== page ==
At present, banking regulation is being examined on two fronts. The first is an academic investigation which has come up with the potential for a globally imposed ‘risk tax’. The second is to supplement regulation by improving the culture and behaviour of banks. Both raise important questions on how to address long-standing issues with how to properly regulate the banking industry, especially when considering the systemic risk it poses to the world’s economy.
A new paper from a group of French academics calls into question, through a survey of 220 other papers on systemic risk, the effectiveness of the regulations that have been imposed on the banking sector by Basel III. These include liquidity requirements, higher capital ratios and a stricter definition of capital. These regulations may work to police individual banks, says the paper, but do nothing to identify risk in the system. In addition, the paper also questions Basel III’s approach to determining which banks are systemically important financial institutions (SIFIs). The authors, Sylvain Benoit of the Université Paris Dauphine, Jean-Edouard Colliard, and Christophe Perignon of HEC Paris, and Christophe Hurlin of the University of Orleans, propose a number of alternatives to the current regulatory tools. But in order to identify which ones will work, they suggest a closer working relationship between academics and regulators. One of the authors, Christophe Pérignon, said in an interview on the HEC website: “On the one hand, regulators have access to a wealth of confidential data, but we show their tools are relatively simple. On the other hand, academics have developed much more sophisticated tools and measures using the limited market and public data they have available. It’s time to bring these two sets together through research collaboration.”
The report, "Does danger still lurk in the banking system?," says the economic mechanisms leading to systemic risk have been researched for a long time, so where risks can be found is well understood. But how best to regulate banks and “correct the different market failures leading to systemic risk” has been less well investigated. Many specific tools used by the regulators are “quite new and the extent of their impact is not fully understood yet, neither theoretically nor empirically ...”
The Basel approach, the paper says, is to “compute a measure of all the risks faced by a bank, and infer the minimum capital it needs to keep in order for public funds … to be reasonably safe.” The paper’s alternative approach is to calculate a “global measure of all the systemic externalities imposed by a bank, and charge the bank for the corresponding amount ...” These calculations will include an assessment of balance-sheet and market data, as well as regulators’ assessments of banks’ riskiness. Once this has been assembled, the paper envisages a simple “systemic risk tax or capital surcharge.”
The Banking Standards Board was created a year ago by the seven biggest U.K. lenders in response to calls for improvement by the Parliamentary Commission on Banking Standards, following the scandals over banks manipulating the Libor interest rate and foreign exchange markets. Its first annual review was released to reactions that fell largely in the “what have they been doing for the last 11 months” camp. However, a closer look not only at the board’s assessment of the industry but also at the proposals for future work, shows progress that, while not revolutionary, is steady and thoughtful.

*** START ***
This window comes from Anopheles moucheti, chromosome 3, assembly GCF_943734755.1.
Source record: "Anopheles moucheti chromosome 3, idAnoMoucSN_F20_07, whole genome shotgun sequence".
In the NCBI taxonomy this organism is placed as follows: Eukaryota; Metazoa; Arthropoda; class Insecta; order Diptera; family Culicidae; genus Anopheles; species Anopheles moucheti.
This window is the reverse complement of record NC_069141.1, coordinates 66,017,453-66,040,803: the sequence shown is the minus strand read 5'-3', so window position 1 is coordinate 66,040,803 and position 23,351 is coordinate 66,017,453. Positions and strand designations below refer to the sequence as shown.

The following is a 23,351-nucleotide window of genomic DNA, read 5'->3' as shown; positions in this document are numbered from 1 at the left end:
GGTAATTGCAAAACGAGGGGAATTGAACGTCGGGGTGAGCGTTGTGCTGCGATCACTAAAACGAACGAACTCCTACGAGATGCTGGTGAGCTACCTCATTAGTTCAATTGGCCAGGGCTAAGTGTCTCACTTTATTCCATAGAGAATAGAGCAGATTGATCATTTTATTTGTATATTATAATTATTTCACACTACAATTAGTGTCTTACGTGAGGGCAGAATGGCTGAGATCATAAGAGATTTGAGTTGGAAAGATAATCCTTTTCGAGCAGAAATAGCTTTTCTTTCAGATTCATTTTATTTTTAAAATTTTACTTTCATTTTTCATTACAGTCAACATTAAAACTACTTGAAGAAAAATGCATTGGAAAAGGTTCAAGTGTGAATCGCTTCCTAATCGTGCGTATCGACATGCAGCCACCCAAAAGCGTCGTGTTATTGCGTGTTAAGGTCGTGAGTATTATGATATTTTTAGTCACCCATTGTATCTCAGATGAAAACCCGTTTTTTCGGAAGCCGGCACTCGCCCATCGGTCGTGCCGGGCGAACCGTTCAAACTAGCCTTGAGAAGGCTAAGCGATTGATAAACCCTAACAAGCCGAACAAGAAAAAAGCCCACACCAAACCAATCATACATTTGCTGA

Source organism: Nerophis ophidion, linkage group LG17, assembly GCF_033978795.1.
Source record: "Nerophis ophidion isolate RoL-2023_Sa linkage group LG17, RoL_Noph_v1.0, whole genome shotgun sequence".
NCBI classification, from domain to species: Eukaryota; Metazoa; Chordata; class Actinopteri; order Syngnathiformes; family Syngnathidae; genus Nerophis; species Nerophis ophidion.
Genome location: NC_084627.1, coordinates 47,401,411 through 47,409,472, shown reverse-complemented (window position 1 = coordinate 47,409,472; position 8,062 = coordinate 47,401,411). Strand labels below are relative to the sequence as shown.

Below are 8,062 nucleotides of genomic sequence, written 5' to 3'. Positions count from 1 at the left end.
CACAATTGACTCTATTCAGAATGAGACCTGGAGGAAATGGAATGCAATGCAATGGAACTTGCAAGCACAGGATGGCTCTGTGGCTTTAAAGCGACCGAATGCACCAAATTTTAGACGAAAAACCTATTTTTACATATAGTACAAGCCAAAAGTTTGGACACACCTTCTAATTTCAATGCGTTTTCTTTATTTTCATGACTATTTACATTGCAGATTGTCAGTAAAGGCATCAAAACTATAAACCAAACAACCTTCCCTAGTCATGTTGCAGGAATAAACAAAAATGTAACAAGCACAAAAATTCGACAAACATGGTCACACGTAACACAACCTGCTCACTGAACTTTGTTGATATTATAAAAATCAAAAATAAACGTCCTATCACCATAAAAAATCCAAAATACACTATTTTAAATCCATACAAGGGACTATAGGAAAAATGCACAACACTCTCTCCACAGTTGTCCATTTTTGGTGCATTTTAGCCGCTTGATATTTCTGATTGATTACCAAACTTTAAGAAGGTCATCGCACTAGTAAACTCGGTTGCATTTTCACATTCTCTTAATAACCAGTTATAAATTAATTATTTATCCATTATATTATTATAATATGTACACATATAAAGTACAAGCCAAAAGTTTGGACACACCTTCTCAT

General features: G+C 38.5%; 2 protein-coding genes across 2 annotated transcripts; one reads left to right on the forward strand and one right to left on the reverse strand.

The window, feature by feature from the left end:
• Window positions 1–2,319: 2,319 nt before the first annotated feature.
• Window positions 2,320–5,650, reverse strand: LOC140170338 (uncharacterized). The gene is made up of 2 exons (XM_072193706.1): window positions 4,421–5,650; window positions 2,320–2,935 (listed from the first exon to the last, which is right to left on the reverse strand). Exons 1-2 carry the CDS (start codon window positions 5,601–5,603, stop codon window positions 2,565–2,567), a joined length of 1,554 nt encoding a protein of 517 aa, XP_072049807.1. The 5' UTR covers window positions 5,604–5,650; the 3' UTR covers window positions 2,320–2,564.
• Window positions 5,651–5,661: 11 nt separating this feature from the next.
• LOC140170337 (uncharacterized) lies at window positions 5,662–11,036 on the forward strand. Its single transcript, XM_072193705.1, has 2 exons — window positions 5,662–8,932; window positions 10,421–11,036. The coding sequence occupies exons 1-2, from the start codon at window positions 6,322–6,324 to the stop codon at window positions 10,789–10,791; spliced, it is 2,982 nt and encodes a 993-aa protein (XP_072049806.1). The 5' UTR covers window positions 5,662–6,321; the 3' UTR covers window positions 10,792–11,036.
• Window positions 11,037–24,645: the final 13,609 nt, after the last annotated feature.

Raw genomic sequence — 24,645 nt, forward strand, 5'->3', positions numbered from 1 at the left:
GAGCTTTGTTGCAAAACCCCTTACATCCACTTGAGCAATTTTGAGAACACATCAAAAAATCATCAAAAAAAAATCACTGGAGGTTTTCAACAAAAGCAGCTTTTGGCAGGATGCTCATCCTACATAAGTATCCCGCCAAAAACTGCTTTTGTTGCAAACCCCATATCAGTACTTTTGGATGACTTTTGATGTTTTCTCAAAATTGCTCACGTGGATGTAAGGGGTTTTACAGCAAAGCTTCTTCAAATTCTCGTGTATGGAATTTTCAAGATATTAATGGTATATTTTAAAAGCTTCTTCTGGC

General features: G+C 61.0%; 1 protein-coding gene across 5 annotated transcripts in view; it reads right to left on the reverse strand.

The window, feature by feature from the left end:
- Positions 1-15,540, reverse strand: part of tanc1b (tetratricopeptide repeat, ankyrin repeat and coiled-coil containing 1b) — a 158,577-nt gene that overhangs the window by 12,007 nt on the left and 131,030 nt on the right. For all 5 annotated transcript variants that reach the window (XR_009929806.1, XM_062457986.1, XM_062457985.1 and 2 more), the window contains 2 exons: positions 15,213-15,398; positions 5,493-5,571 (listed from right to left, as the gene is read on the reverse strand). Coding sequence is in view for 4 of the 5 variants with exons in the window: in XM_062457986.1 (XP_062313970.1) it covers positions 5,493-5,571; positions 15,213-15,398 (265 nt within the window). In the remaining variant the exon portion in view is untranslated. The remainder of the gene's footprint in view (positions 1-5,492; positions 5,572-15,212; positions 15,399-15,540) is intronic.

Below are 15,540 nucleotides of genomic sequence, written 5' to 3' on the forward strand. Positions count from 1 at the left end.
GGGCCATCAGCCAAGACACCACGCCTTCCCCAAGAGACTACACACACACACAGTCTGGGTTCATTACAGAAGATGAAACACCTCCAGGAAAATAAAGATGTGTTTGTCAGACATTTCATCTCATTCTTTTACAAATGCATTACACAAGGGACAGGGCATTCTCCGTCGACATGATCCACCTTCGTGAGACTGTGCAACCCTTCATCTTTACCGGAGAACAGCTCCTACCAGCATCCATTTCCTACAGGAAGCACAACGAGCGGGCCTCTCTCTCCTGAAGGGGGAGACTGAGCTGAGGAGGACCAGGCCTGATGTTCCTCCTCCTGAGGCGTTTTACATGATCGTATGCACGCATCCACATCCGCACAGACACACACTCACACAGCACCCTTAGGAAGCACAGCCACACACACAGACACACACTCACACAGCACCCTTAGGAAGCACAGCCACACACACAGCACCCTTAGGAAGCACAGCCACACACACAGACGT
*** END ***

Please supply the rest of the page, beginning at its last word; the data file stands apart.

In the press release announcing the review, BSB chair Dame Colette said: “Regulation, although vital for well-functioning markets, simply isn’t the answer to every question. And if we want to see a change in culture and standards of behaviour right across the sector, individual institutions, owners, investors, and the people leading and managing them, all need to step up to the plate.”
The review identifies six themes against which banks must measure themselves. In order to identify these themes, the BSB interviewed the chairmen and CEOs of 10 banks and building societies, as well as junior and middle ranking staff. The BSB wanted to know about: the culture, behaviours and competencies of the banks; what were their priorities in these areas; how did the measure them; how did they reward adherence to them; and how did they know whether staff were adhering to them. The themes are:
Purpose, values, and culture
Culture and conduct
Leadership and key person risk
Incentives and rewards
Challenge and speaking up
Provision, take-up, and effectiveness of staff training and support
Next steps for the BSB include widening the assessment to cover more firms and to canvass the views of a wider group of stakeholders, and “incorporate quantitative approaches enabling firms to benchmark themselves against their peer group.” It appears that there will be cooperation with academia to help the board understand what influences behaviour, as well as to understand whether compliance and regulation are having the proper effect on culture and behaviour.
In addition, the BSB will also be promoting professionalism through a certification regime, as well as, this being the UK, developing voluntary standards. For example, firms could be encouraged to set themselves a particular performance or service standard, to make this commitment public and to be accountable for it.
Senior management facing a higher risk tax if a bank’s culture is not enforced and upheld does not seem too far away.